‘Crime doesn’t pay’ is more than just an aphorism and the public interest sometimes demands that the sins of those who profit from breaking the law must be visited on their families. In one striking case, which involved a cross-over between family and criminal law, a drug dealer’s wife and children were left facing homelessness.
The husband had been jailed for 11 years for heroin dealing. Under the Proceeds of Crime Act 2002, he was issued with a confiscation order for more than £95,000. His wife later launched divorce proceedings and argued that the family home should be excluded from the terms of the order and transferred into her name.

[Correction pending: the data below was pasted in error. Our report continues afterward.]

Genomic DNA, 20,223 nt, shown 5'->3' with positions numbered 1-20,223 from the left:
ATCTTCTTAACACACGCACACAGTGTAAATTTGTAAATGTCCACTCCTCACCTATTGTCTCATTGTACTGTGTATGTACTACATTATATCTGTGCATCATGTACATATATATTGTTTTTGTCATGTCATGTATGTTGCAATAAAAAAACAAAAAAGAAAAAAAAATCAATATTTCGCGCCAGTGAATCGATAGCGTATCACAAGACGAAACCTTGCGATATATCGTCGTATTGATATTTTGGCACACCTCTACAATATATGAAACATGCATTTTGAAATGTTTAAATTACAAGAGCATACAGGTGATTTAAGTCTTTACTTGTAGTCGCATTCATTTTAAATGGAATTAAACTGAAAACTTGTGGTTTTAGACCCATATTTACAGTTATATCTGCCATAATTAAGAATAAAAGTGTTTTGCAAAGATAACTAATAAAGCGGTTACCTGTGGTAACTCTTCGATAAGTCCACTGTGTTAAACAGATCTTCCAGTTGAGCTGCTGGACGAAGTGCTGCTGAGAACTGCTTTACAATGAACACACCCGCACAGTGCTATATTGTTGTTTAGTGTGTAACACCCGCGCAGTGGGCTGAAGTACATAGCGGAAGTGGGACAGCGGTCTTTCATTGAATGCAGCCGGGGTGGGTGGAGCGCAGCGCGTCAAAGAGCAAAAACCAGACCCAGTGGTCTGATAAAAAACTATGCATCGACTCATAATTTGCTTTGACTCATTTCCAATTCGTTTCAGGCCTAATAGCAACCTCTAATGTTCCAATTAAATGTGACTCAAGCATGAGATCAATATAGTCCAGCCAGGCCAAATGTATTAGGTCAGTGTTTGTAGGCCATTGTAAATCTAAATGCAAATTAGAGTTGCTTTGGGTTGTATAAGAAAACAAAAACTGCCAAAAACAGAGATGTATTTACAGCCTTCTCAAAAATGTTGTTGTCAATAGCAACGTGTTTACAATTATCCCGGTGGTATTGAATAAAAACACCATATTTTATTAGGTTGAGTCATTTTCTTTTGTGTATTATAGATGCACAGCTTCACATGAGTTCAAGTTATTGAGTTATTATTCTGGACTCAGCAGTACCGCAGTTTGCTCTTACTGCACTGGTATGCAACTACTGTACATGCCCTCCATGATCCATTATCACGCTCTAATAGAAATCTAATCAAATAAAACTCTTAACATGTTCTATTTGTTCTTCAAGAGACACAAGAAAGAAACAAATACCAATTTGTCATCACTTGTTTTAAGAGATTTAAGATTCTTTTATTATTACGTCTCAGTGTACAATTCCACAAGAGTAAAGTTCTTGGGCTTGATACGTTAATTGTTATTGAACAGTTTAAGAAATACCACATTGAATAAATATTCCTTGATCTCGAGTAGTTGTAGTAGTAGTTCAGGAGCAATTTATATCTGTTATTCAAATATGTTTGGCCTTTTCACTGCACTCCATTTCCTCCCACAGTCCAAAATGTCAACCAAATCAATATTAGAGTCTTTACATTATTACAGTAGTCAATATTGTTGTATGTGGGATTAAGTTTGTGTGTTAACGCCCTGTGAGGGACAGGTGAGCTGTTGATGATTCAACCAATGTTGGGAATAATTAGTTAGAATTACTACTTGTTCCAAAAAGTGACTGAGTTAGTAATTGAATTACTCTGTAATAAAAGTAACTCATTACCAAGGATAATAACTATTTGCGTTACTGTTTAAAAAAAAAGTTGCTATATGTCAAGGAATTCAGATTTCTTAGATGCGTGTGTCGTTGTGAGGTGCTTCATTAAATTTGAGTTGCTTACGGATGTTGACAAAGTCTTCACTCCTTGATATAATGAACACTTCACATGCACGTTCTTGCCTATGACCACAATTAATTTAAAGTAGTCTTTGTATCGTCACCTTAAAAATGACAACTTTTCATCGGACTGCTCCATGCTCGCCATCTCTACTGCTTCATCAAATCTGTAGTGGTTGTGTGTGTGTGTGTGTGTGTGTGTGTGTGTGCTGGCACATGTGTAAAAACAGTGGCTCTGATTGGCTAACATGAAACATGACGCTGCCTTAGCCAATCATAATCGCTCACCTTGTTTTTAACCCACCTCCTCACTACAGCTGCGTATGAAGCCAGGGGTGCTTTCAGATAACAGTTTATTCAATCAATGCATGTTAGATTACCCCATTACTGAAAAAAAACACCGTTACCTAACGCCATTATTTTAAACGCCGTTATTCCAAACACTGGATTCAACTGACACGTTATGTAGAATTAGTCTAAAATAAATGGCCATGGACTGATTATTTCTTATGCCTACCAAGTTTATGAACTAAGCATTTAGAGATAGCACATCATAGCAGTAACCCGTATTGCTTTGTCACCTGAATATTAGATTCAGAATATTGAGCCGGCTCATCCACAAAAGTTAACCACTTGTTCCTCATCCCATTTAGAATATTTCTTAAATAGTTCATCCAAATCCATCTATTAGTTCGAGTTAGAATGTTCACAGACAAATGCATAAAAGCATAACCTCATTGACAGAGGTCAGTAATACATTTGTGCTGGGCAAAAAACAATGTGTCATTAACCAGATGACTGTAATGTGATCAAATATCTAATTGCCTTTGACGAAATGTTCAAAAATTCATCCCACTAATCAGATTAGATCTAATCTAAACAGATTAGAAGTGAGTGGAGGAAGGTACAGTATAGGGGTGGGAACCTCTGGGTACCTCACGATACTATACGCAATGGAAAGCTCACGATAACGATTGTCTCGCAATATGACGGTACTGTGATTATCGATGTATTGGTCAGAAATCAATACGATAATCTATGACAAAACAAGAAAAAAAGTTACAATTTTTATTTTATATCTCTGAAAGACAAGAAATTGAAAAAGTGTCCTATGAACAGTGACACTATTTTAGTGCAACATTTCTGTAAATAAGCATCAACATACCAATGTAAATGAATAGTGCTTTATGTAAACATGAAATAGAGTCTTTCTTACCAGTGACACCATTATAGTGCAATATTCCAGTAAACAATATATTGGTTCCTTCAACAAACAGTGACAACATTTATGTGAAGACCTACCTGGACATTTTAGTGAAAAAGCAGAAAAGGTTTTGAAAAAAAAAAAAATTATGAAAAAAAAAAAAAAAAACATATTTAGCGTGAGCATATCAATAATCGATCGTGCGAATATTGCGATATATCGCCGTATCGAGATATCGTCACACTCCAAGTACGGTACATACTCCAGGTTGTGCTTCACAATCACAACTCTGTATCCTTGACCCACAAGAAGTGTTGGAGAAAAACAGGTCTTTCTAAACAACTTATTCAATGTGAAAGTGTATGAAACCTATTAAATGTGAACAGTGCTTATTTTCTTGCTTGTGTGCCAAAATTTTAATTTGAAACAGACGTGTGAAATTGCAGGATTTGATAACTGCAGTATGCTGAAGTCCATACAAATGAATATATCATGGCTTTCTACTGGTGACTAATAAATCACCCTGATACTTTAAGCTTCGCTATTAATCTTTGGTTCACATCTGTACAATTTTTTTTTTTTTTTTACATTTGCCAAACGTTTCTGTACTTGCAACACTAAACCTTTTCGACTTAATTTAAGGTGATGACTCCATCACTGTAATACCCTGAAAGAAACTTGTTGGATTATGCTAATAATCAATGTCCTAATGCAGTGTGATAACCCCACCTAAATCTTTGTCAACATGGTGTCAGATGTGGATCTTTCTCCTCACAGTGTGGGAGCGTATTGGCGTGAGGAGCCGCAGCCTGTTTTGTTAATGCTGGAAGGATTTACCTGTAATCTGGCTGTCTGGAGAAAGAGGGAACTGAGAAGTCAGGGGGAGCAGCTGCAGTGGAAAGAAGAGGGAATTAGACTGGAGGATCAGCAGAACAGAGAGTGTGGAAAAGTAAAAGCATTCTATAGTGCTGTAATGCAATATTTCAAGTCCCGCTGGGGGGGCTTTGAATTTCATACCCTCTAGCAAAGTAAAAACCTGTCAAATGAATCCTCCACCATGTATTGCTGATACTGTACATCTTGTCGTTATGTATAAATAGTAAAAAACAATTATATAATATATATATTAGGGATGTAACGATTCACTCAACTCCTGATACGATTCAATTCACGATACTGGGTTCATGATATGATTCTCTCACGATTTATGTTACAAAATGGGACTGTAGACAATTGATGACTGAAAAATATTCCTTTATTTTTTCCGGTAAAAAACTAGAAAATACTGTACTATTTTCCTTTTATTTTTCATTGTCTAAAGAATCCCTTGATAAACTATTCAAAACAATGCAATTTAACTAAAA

In rejecting her arguments, however, a family judge found that the husband was both the legal and beneficial owner of the property, which was in his sole name. It was highly probable that the purchase price and mortgage repayments were tainted with drugs money and that the wife had known of his criminal activities from the word go. In those circumstances, the Crown Prosecution Service was entitled to sell the property and use the proceeds in satisfaction of the confiscation order.
The judge acknowledged that his ruling meant that the wife and her three children would have nowhere to live. However, the moral of the case was that any family which knowingly builds its home or finances on the sand of criminal activity may well ultimately be stripped of everything.